Mural festivals are art fairs taken up a notch—a building-sized notch. Artists flock to different cities around the world to transform urban architecture into stunning pieces of visual craftsmanship.
In the U.S., the world of large-scale, outdoor murals can be traced back to the boom of government-commissioned public art under Roosevelt’s New Deal . Over the years, particularly in the 60s and 70s, graffiti began to appear and evolve alongside the murals, leading to the rise of the street art movement. Beginning in 1984, the Anti-Graffiti Network proposed using murals once again as public works, often to cover up the illegal graffiti coating city walls. It was a combination of both street art and government-commissioned murals that launched a global festival movement to beautify cities across the globe.
The majority of the festivals either invite artists to participate or have them apply for spots to paint designated walls. They're usually accompanied by other events—like concerts, parties and workshops held by the artists themselves. And afterwards, most of the art stays put to keep the city colorful.
Take part in the paint-filled fun at these city-sanctioned mural festivals around the world.
Since its inception in 2008, Upfest has grown to be the biggest street art and graffiti festival in Europe. Now in it's 10th year, about 400 artists come to Bristol for the event, taking over spaces throughout the city with live art and music, workshops and kids’ activities. Over the course of the festival and afterward, many of the artworks are made into exclusive prints and sold as a fundraiser for charity.
Heading into its fourth year, Murals in the Market has already produced more than 120 murals in Detroit’s Eastern Market neighborhood—the densest collection of street art in all of Detroit. This year, the festival is gaining another day, going from nine to 10, and is adding a family reunion-style block party to kick off the painting. There will also be new art-walk maps this year that will lead visitors on a tour of all the murals, past and present.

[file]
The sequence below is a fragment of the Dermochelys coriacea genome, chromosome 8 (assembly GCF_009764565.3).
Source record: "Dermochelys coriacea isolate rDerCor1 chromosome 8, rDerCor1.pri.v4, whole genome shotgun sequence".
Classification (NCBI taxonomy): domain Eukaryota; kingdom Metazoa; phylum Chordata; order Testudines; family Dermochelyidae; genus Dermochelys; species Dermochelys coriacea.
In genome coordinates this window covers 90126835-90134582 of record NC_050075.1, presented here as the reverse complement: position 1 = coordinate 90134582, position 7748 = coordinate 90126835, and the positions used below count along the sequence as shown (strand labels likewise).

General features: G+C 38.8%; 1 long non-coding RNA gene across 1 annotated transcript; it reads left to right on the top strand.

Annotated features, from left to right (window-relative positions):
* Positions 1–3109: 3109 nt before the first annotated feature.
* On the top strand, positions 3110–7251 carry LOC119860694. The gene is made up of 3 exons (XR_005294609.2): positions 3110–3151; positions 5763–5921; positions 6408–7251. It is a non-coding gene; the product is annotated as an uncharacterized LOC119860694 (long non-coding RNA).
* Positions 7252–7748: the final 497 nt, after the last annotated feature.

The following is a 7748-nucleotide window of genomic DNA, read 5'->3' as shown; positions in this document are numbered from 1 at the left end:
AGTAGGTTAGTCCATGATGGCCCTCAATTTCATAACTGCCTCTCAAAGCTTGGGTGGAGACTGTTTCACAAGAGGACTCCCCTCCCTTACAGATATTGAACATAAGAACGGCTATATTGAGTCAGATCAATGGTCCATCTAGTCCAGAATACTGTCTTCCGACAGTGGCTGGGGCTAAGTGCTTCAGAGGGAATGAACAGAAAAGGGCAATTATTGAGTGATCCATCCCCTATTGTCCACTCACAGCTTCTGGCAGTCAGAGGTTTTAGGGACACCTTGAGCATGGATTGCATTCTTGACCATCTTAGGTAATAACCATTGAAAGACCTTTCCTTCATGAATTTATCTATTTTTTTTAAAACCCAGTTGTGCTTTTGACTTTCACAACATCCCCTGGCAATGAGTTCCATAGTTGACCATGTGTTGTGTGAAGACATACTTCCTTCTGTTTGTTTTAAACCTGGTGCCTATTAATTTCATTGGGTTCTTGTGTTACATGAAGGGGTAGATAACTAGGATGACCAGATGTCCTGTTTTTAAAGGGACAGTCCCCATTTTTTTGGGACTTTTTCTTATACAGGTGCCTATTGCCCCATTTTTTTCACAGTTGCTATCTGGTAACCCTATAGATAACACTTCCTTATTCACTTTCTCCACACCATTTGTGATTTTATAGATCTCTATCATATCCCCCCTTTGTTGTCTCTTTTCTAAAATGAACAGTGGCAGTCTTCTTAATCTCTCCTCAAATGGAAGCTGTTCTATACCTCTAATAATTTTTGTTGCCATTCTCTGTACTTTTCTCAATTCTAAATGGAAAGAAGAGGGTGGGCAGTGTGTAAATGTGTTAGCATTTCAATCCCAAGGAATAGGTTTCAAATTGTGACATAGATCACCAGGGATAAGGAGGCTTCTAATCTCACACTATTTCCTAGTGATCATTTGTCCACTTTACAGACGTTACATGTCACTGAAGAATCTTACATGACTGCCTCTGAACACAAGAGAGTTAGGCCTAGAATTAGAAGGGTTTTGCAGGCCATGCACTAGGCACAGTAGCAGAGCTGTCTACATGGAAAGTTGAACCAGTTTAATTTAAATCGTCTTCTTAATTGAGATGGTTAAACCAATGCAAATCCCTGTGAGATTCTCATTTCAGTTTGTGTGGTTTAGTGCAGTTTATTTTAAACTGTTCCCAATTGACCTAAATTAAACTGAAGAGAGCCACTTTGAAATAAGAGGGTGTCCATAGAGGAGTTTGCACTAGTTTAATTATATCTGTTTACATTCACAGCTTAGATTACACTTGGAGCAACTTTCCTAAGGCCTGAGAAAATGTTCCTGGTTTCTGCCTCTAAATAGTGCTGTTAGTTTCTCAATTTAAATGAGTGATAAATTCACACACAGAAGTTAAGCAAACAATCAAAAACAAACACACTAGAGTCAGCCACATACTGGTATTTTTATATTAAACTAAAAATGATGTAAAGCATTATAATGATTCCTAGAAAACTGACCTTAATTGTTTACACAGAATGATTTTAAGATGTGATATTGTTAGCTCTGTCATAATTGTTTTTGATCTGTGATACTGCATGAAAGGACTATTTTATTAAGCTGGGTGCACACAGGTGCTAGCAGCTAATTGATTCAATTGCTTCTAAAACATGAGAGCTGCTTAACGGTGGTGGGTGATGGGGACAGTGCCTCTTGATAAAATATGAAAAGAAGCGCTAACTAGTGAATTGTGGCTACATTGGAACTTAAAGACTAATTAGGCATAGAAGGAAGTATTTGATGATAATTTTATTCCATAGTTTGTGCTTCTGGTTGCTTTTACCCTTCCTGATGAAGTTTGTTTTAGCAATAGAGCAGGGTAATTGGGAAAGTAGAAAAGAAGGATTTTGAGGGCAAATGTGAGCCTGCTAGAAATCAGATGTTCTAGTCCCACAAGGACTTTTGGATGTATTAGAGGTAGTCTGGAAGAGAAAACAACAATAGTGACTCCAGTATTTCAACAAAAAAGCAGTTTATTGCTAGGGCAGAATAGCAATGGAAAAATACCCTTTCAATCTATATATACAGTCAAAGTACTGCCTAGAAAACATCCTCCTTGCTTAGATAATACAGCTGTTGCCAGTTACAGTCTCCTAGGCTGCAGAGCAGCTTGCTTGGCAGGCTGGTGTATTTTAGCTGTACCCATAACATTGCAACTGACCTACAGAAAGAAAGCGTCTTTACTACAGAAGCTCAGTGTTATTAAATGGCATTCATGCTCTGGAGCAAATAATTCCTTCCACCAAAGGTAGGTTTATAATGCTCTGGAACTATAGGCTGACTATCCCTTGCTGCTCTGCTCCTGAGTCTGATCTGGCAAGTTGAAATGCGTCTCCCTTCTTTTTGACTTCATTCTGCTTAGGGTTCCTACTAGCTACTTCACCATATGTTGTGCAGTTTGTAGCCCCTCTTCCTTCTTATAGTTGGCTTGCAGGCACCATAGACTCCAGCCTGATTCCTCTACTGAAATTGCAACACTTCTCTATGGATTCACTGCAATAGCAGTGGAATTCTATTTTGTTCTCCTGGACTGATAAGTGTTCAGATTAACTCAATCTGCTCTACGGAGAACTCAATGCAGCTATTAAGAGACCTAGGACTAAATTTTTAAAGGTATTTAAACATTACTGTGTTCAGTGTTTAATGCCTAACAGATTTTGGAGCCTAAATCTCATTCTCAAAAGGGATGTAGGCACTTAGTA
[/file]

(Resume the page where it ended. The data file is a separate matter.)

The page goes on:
Now one of several, Graffiato was New Zealand’s first street art festival. About 120 murals have been created throughout the years the festival has been running, which makes makes Taupo home to the largest collection of public murals by local artists in New Zealand. Among the specialties of artists coming to paint at Graffiato: pieces dedicated to and in honor of the country’s native Māori tribes.
Heading into its 7th edition, MURAL is one of the world’s largest street art festivals. The majority of the murals created for past festivals are concentrated along Boulevard Saint-Laurent, and visitors to the city can tour the roughly 100 artworks created since the festival began in 2013 year round. This past June's event featured artists from the U.S., as well as Mexico, Spain and the U.K. The festival also includes scheduled parties, concerts and walking tours of the art.
Stencibility; Tartu, Estonia—June 2019 (Exact dates not yet announced)
Stencibility takes street art to a realm outside the standard murals-on-designated-walls type festival. Here, every surface is a potential spot for art—whether it be a plain wall, a smokestack or even a piece of sidewalk. The organizers make a point to show that street art is more than just murals. Past years have included entire buildings painted to take advantage of the architecture, sculpted faces emerging from walls, knitted installations and spray paint-free sidewalk art—think sculptures, chalk spray, and firepit art installations.
Keep an eye out for Wonderwalls , an as-yet-unscheduled annual mural festival in Australia. The festival packs a ton of activities into a few short days. In addition to large- and small-scale murals across various cities hosting the event—it has occurred in several different locations—there are also exhibitions on technique, processes and styles. The artists host discussions on how they’ve created their artworks and how their processes have changed over time.